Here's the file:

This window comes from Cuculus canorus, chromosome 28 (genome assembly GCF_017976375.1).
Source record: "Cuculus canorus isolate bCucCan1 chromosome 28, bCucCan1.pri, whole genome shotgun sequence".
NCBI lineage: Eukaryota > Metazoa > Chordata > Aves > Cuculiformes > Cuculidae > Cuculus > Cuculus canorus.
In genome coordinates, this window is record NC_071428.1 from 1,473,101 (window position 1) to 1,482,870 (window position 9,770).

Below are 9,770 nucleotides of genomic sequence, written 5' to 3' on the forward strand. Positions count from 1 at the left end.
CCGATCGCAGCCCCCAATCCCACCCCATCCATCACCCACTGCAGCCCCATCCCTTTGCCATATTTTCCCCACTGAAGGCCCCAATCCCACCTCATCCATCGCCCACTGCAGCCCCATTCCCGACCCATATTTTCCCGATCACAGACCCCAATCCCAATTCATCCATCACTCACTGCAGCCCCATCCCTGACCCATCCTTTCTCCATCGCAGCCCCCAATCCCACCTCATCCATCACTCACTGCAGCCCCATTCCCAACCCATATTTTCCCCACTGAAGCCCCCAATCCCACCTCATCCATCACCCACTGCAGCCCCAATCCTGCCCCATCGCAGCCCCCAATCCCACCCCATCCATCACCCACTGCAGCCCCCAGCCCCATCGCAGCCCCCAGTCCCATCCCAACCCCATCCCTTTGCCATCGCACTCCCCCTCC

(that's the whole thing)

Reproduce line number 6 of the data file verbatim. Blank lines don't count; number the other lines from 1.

CCGATCGCAGCCCCCAATCCCACCCCATCCATCACCCACTGCAGCCCCATCCCTTTGCCATATTTTCCCCACTGAAGGCCCCAATCCCACCTCATCCATCGCCCACTGCAGCCCCATTCCCGACCCATATTTTCCCGATCACAGACCCCAATCCCAATTCATCCATCACTCACTGCAGCCCCATCCCTGACCCATCCTTTCTCCATCGCAGCCCCCAATCCCACCTCATCCATCACTCACTGCAGCCCCATTCCCAACCCATATTTTCCCCACTGAAGCCCCCAATCCCACCTCATCCATCACCCACTGCAGCCCCAATCCTGCCCCATCGCAGCCCCCAATCCCACCCCATCCATCACCCACTGCAGCCCCCAGCCCCATCGCAGCCCCCAGTCCCATCCCAACCCCATCCCTTTGCCATCGCACTCCCCCTCC